This is why the modern identification of the idea of progress with the Biblical message of the kingdom of God is a demonstrable error which has most fatal effects. The idea of progress means a movement from here to there from below to above reaching more or less steadily towards a point in the far future in which perfection is conceived of as materialised. The Christian message of the coming kingdom however means just the opposite movement—a movement coming down from above to below from “heaven” i.e. from the transcendent to earth. Where it reaches the historical plane it breaks the framework of this temporal earthly existence. That is what is meant by resurrection parousia eternal life. The New Testament knows nothing whatever of a kingdom of God which develops according to the idea of progress slowly immanently from below upward. This so-called kingdom of God is simply an invention of the 19th century read into the Bible but not to be found there. It is a mixture of the New Testament message and modern evolutionism out of which nothing good can come but only illusion disillusionment and final despair.
One last question has not yet been touched: From the point of view of Christian faith and hope what is the result and value of the historical process? This question cannot be answered by a simple scheme. The Christian expectation of the coming kingdom first of all places everything historical under the radical negation of the divine judgment. All human history is flesh taking the word in its Biblical sense. Therefore it is transient. From the texture of history the two dark threads of sin and death cannot be eliminated anywhere from the beginning to the end. They belong to the picture of historic life. History in its process already performs part of this judgment upon its own creations. “Die Weltgeschichte ist das Weltgeriche.” History devours its own children; whatever it brings forth passes away some day. This however is only one side of the picture. There is also continuity there is tradition there is historical heritage. Not every epoch begins anew from nothing. We all live from the stored-up wealth of previous ages. Eternal life is not only the negation but also the fulfilment of this earthly life. It is not only a new world but also the perfection of this world. Even our body which seems to be particularly perishable and unfit to inherit the eternal will be not simply destroyed but transformed into a completely obedient organ and expression of the life of the spirit.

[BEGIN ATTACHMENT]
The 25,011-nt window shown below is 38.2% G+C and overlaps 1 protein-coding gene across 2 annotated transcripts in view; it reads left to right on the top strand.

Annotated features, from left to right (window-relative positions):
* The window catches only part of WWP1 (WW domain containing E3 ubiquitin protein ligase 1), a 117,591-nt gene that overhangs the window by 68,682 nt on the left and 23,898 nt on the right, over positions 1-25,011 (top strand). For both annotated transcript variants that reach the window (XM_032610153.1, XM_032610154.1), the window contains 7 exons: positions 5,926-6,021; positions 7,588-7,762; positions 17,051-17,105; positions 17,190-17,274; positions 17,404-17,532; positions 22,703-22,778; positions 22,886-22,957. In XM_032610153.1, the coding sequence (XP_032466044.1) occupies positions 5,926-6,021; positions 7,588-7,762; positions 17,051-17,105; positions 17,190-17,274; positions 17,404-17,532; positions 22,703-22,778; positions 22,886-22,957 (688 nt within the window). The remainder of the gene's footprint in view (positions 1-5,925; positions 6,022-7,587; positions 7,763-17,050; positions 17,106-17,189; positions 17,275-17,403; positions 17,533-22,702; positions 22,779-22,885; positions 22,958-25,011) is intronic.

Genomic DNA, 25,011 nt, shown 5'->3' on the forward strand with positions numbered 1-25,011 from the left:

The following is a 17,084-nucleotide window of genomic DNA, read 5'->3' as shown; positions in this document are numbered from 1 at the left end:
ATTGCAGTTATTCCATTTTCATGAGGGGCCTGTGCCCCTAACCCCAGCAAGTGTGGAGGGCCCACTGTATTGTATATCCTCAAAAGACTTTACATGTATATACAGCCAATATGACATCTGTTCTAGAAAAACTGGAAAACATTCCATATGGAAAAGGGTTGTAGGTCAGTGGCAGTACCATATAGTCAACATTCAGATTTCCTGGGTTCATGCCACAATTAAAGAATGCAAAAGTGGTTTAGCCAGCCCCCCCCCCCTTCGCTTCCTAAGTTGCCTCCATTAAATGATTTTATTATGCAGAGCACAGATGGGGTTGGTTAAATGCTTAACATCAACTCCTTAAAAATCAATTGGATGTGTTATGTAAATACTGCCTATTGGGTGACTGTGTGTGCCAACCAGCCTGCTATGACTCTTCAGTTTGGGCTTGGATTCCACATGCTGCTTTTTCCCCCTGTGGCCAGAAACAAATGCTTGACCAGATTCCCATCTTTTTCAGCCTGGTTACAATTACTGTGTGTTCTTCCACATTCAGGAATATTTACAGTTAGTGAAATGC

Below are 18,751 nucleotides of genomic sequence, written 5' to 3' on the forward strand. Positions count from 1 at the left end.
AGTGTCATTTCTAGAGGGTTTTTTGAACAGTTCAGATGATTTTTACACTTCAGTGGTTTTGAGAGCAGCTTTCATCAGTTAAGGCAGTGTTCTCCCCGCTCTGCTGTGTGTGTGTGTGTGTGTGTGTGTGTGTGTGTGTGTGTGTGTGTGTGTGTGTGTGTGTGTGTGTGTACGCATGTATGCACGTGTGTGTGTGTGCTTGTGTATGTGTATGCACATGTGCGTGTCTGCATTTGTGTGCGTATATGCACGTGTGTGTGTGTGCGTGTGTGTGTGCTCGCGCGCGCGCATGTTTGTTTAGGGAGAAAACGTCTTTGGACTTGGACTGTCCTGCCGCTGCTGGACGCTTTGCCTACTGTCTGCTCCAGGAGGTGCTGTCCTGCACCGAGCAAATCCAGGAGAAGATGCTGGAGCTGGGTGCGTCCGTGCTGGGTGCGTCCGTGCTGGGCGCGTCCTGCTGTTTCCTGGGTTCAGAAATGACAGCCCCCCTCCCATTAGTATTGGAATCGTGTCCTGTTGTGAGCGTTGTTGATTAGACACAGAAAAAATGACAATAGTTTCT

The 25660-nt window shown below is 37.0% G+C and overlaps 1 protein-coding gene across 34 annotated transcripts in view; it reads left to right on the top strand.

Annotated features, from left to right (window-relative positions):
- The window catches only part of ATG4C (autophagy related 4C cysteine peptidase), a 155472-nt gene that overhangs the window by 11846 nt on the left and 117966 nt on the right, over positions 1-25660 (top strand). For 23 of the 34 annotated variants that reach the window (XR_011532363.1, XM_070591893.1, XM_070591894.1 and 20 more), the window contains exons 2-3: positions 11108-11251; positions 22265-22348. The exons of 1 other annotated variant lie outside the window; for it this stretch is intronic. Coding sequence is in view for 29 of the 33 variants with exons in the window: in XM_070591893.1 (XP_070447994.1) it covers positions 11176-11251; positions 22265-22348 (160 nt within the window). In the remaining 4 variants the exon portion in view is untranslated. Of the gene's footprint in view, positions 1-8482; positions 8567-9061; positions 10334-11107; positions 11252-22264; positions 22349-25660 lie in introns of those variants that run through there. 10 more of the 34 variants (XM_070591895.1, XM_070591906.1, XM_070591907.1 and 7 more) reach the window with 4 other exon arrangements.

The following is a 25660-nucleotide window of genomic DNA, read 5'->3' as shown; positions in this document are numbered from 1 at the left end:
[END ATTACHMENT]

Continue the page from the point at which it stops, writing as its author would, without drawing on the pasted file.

If however we ask whether there is any part of this reality any element of our present experience which as such shall be deemed worthy to enter into the perfect eternal existence the answer must be Yes indeed there is one element which whilst being an experience within the Christian life will also be the element of eternal life namely love in the New Testament sense of Agapé. Neither the State nor culture and civilisation nor even faith and hope are that element which remains in eternity hut love alone. For God Himself is Love. That is why it is said that whilst all other things pass away including faith knowledge language and hope love alone remains and this love is the principle of true humanity.